In Morocco, I found that one of the most important reasons why young migrants were unable to stay connected to their family and friends abroad is related to their restricted access to modern technologies, such as the phone or the internet. Almost no one owned a mobile phone, either because they got stolen frequently or had to be sold when money became scarce. In the few cases where people had a phone, it was often not charged with enough credit to make phone calls. Calls from internet cafes were also far too expensive for the majority of them.
Their dire economic situation also appeared to heighten a certain asymmetry in the very limited contacts that they were upholding with family members back in their origin countries. While there appeared to be a recurring pattern to contact family and friends when they were in need of financial, moral and emotional support, they were simultaneously feeling ashamed of doing so. For many of my interviewees, they felt a moral imperative as the one who left (and became a successful migrant) to be the driving force behind family support and not the other way round. They felt they had let their families down by not being able to assist them financially and instead had to beg them for continuing support. This situation also deprived the migrants of any meaningful social role within their extended family networks because they could not fulfil any social obligations towards their family members, such as participating in family rituals, even if only virtually, or by sending economic contributions.
In order to compensate for this loss of identification with their families and communities, some of my respondents attempted to build international networks with other migrants who had successfully travelled to Europe. Others invested time and effort in establishing contacts to expatriate personnel from western NGOs, journalists or human rights activists in Morocco. It appeared that by investing in transnational social ties with people residing in the ‘developed’ world, they were projecting themselves towards a future they wished for. However, they were often aware of the fragile basis of trust upon which these practices were built, as opposed to the strong emotional foundations of family and kinship ties.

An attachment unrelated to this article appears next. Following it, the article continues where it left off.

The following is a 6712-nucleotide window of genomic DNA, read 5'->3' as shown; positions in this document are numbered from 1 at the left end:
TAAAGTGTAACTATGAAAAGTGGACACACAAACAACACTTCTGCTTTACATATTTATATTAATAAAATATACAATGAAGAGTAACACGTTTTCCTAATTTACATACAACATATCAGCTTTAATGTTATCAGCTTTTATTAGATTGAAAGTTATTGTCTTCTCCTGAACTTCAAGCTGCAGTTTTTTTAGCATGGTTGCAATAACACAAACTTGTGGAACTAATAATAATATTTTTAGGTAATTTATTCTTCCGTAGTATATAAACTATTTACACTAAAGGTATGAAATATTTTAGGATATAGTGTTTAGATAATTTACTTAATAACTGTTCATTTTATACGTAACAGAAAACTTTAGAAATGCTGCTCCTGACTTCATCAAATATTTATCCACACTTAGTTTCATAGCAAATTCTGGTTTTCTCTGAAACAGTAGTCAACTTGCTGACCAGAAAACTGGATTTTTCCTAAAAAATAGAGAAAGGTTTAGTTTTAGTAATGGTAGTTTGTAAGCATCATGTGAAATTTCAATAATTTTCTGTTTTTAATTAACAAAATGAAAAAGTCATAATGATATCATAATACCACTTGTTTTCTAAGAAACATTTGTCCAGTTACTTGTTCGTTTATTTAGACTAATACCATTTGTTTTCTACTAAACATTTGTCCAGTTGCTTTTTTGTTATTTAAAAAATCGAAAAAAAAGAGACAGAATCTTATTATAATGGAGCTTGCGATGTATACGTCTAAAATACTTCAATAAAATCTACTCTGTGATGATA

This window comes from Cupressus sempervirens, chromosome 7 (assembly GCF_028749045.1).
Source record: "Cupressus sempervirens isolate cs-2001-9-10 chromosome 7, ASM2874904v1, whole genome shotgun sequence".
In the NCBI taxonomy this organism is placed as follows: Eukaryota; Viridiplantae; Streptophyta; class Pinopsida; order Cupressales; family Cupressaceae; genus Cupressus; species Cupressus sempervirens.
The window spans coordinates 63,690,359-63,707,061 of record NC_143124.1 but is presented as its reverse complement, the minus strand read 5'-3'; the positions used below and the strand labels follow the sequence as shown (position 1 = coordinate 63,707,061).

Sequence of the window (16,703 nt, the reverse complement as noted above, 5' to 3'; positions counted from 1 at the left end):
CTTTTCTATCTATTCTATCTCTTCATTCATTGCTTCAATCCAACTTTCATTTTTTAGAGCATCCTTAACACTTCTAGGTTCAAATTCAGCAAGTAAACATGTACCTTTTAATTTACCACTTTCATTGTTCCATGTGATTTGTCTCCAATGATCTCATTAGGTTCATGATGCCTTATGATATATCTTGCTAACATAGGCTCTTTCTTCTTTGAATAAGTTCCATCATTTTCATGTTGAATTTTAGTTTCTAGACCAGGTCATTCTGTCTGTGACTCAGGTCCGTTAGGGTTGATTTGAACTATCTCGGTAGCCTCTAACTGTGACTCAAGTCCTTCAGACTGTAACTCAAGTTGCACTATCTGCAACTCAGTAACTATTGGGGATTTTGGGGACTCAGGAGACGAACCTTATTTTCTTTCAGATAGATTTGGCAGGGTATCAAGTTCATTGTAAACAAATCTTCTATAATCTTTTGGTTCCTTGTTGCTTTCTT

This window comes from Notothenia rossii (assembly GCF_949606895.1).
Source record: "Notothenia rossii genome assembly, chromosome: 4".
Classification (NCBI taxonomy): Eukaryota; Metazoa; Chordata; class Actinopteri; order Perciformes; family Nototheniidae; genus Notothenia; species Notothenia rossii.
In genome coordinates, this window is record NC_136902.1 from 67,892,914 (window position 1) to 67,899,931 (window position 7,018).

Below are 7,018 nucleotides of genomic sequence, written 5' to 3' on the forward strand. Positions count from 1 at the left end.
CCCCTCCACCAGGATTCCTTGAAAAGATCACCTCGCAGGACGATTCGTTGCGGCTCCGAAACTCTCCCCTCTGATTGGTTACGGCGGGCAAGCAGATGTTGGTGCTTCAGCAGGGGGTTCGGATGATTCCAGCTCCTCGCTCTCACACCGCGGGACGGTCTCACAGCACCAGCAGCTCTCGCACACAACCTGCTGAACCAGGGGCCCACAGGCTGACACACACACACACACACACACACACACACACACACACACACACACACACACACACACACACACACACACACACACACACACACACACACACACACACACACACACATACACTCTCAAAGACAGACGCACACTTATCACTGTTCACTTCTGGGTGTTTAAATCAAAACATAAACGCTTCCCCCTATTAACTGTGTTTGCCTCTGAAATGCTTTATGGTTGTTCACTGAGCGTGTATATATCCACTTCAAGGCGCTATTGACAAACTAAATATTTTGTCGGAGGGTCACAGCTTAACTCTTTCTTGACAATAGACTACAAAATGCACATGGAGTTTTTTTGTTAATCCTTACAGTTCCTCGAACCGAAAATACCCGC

For the migrants I interviewed, the dysfunctional transnational relations with families and friends back home reinforced migrants’ perception of their lives as standing still. This feeling can have a paralysing effect on migrants. It inhibits them from maintaining contact with a past life they no longer feel connected to, and simultaneously prevents them from investing themselves in a hopeful future. They are no longer living in two places; instead, they appear to be neither here or there, living an existential limbo, where time loses its meaning.
The case of the young migrants in Morocco makes us recognise that migrants’ experience of ‘home’ and ‘identity’ is, to a large extent, shaped by the status they are ascribed to in the host and home countries, their structural position within societal structures and their relation to time. Migration policies are an important factor in how migrants are able to be transnationally active or not, because they regulate migrants’ possibilities to move legally between their countries of origin and destination, and shape the opportunities they have to invest their economic, cultural or social resources in maintaining contact (both physical and virtual) with family and friends in different places. Therefore, an important factor in the assessment of the usefulness of migration policies for advancing dignified living conditions should involve the extent to which they are curtailing or enabling migrants to lead transnational lives.
Blog post by Inka Stock, Bielefeld University, Germany
Read the Identities article:
Stock, Inka. Transnational social fields in forced immobility: relations of young Sub-Saharan African migrants in Morocco with their families and friends. Identities: Global Studies in Culture and Power. DOI: 10.1080/1070289X.2015.1024123
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‘Birthplace unknown’: on the symbolic value of the passport for identity-construction among naturalised citizens
Kinning as intimate disaster response: from recuperation in host families to educational migration of the Chernobyl children from Belarus to Italy
The views and opinions expressed on the Identities Blog are solely those of the original blog post authors, and not of the journal, Taylor & Francis Group or the University of Glasgow.